Sunday, January 3, 2016

A Magical Day in Hakalau National Wildlife Refuge on the Big Island of Hawaii

Nestled high along the eastern slope of Mauna Kea, Hakalua National Wildlife Refuge (NWR) is home to some of the world's rarest plants and animals.  Hakalau NWR was the first refuge ever created specifically for endangered native birds. The refuge is open one day per year to the public and access can be gained with permitted guides.

We were hoping to see the endangered Akepa and Hawaii Creeper, two birds we were unable to find in any of our other birding locations on the island. In addition to the Creeper and Akepa, we also hoped to see the Akiapolaau, Iiwi, Elepaio, Amakihi and Apapane. We were blessed to see all of these special birds. This is the last place on all of the Hawaiian Island to see large concentrations of the stunning Iiwi. To put it into perspective, we typically see 10-15 Iiwi on our favorite birding trail, Pu'u O'o. In Hakalau NWR, we saw over 70 Iiwi in a mile and a half trail.

We had wonderful views of a few of the introduced game birds on our way up Mauna Kea.

 Erckel's Francolin in the early morning light.
Male Kalij Pheasant
Female Kalij Pheasant

This Hawaiian Goose or Nene was there to greet us when we arrived at the top of our destination to begin our hike into the rain forest. The Nene is the state bird of Hawaii.
Ohia blooms...a favorite food of nectarivores.
A rare lobelia : one of only two plants of this species left in the wild! It is difficult to see from the photo, but the bloom of the flowers are the exact shape of the Iiwi bill.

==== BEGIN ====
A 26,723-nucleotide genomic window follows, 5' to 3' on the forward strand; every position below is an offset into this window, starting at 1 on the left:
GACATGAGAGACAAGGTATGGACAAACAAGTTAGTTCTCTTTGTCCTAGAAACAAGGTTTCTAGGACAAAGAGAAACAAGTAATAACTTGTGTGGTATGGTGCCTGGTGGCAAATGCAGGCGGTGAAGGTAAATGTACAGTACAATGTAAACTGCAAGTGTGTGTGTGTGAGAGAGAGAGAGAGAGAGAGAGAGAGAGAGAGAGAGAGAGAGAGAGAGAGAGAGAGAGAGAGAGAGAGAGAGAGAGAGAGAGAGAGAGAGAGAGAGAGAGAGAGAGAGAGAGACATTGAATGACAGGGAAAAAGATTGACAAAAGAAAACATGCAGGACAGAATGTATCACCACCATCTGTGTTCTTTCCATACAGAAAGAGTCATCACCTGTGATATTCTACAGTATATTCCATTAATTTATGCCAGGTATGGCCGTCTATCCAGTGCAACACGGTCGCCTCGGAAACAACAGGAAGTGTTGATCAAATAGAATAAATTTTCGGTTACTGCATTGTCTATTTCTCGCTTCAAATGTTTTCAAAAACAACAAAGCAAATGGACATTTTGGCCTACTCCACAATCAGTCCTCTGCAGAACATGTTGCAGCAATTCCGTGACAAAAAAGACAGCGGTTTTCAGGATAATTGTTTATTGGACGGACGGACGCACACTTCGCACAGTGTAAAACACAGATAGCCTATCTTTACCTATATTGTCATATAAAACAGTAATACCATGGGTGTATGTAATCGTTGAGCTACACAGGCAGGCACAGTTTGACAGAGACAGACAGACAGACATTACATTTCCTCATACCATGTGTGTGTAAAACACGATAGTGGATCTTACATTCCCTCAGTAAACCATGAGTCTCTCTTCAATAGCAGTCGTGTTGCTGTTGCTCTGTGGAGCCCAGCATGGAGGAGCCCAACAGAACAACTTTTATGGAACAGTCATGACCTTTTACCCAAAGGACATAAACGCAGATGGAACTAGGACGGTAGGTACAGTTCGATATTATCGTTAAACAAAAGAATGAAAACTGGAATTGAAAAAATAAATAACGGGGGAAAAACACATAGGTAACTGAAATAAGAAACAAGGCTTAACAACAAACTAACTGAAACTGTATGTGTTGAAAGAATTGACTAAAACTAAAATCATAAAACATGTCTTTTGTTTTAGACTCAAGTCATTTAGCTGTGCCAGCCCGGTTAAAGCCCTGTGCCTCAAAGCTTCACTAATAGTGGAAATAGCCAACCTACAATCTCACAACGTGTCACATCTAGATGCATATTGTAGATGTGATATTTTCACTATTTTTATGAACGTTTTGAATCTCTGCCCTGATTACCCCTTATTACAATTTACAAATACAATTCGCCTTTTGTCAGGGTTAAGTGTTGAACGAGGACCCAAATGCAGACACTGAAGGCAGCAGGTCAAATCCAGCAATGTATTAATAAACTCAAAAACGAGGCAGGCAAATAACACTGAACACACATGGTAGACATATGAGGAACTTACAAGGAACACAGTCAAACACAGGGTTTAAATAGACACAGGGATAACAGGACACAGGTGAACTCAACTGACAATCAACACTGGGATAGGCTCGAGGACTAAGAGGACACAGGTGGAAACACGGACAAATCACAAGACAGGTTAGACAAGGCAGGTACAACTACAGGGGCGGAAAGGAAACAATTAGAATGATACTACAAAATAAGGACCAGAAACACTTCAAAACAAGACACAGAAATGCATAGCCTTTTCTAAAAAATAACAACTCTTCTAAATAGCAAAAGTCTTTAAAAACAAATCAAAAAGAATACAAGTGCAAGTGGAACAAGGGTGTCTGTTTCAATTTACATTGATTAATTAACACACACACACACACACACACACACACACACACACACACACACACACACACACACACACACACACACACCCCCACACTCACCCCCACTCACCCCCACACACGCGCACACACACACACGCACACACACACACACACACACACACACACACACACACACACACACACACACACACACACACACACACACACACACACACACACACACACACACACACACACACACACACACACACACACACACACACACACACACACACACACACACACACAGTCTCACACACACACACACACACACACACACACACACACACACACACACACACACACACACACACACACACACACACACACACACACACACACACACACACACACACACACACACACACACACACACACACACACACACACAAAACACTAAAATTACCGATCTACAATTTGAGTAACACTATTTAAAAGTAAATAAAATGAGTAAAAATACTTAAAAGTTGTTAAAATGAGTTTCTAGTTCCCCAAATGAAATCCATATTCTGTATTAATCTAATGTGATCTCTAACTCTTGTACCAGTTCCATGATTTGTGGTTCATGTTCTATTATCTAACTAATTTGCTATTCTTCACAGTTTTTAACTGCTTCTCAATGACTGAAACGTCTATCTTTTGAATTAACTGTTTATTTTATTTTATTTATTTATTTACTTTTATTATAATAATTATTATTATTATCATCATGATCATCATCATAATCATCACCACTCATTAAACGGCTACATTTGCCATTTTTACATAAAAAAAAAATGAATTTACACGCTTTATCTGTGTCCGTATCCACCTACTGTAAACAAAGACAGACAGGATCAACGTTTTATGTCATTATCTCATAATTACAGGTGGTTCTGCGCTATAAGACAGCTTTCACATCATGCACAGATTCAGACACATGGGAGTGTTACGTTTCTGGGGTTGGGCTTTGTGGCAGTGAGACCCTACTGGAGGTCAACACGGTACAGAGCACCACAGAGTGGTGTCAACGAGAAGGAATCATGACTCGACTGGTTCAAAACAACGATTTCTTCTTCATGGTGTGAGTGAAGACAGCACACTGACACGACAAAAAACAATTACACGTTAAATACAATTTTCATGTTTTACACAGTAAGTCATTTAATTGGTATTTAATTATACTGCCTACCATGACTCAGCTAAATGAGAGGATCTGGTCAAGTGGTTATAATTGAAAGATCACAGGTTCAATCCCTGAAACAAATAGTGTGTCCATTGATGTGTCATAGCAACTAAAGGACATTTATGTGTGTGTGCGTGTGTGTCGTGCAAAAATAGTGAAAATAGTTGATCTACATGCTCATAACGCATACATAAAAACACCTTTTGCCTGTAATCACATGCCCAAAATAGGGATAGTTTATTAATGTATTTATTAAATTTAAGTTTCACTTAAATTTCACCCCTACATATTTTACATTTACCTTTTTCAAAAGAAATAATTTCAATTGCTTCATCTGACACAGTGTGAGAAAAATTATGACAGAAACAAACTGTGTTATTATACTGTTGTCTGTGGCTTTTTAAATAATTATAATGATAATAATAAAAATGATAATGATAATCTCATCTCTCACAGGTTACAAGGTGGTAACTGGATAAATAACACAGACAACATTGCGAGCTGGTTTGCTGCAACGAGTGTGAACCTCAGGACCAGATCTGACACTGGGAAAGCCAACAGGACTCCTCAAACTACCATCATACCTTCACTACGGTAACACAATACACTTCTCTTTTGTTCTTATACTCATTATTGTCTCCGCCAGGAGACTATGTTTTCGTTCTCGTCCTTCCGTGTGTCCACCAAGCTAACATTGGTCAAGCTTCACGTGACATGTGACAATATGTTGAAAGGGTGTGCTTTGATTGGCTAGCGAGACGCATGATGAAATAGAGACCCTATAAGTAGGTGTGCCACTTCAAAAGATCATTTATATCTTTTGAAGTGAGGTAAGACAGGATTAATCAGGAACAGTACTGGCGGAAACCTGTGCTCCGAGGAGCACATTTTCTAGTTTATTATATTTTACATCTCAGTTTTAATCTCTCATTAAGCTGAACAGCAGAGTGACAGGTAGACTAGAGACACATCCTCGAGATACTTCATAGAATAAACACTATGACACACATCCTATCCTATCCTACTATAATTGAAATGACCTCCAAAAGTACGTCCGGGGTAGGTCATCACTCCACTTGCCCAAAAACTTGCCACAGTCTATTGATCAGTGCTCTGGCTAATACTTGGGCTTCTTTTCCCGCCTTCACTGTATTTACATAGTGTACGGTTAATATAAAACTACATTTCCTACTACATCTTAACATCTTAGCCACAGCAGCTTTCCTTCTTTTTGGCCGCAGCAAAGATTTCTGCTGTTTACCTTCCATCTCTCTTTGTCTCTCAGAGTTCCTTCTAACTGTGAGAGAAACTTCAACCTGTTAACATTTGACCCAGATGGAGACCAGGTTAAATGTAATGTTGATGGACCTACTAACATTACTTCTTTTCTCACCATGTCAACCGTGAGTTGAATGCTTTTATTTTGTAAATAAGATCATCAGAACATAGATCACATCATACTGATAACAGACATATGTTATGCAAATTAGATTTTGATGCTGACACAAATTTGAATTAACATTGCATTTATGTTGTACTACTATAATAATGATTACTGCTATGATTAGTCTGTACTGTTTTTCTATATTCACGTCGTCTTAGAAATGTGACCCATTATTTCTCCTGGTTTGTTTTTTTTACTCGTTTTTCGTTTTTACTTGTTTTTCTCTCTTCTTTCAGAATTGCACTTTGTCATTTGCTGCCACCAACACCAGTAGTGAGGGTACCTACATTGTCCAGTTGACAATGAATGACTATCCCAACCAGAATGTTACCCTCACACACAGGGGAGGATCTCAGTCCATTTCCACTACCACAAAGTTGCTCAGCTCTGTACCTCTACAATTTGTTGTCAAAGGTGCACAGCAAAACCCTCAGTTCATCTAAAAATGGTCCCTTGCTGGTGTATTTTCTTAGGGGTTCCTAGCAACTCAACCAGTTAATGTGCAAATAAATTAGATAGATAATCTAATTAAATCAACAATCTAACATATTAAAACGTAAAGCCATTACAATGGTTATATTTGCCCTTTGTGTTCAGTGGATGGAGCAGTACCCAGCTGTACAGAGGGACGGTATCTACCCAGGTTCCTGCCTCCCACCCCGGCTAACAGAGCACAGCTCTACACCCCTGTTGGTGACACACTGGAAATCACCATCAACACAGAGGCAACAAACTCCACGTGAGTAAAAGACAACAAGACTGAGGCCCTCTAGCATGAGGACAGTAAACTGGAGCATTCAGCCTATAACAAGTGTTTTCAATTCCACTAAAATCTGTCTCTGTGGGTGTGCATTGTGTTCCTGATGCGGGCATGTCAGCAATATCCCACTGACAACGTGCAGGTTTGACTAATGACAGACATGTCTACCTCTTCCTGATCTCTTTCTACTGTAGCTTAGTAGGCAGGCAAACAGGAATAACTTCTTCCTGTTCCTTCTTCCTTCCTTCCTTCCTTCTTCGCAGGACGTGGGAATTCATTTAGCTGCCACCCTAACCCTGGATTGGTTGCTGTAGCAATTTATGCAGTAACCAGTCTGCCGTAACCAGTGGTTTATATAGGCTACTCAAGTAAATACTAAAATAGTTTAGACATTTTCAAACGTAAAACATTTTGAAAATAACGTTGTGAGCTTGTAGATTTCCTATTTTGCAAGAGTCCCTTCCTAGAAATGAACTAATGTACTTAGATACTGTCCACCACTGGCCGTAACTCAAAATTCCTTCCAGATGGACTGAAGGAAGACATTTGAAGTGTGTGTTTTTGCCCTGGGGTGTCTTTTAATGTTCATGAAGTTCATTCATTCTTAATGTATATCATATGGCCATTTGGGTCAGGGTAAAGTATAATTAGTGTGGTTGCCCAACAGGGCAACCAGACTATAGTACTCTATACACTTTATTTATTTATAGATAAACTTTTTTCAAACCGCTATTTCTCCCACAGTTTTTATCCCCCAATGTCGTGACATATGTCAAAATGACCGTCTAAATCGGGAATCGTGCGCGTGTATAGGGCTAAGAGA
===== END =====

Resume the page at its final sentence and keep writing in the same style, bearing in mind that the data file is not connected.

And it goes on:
As we enter the rain forest the sounds of the birds singing are amazing. The Iiwi and the Apapane are the most dominate singers.

Some of the rarer birds are much quieter and harder to see...

Akepas are cavity nesters requiring old growth trees. As noted earlier, we never saw Akepas in any of our other birding locations. According to our Hakalau guide, the Akepa population in Hakalau has doubled in the past 10 years, a direct result of the refuge providing adequate habitat.
Male Akepa
Male Akepa gleaning insects from Ohia buds.
Female Akepa feeding in Koa blooms

Example of an Akepa cavity

Akiapolauu, a rare honeycreeper filling the niche of the woodpecker
Hawaii Creeper, like its mainland counterpart, feeds on insects & larvae  by probing the tree bark

Hawaii Elepaio (Mauna Kea subspecies)
Iiwi feeding on Ohia blossoms. Iiwi numbers are in steep decline on all of the islands due to avian malaria. A single bite from an infected mosquito kills the bird within two weeks.  With increasing temperatures due to global warming, mosquitos are making it to higher elevations and as a result taking their toll on the Iiwis. The Big Island just had their warmest summer on record.

Iiwi singing

The forest birds of Hawaii are facing a challenging future due to loss of habitat, disease and climate change. We have our fingers and toes crossed that future generations will be fortunate enough to see and hear these wonderful creatures in the wild.

The World is Full of Beauty & Wonder,

Turtle & Hawk

1 comment:

  1. Thank you for sharing these beautiful birds with us -- we've never been to Hawaii, so it's a treat to see them. The Iiwi is magnificent! It makes me so sad to know that they're at such risk -- I wonder if there might be some individuals that can survive the viral infection? I hope so.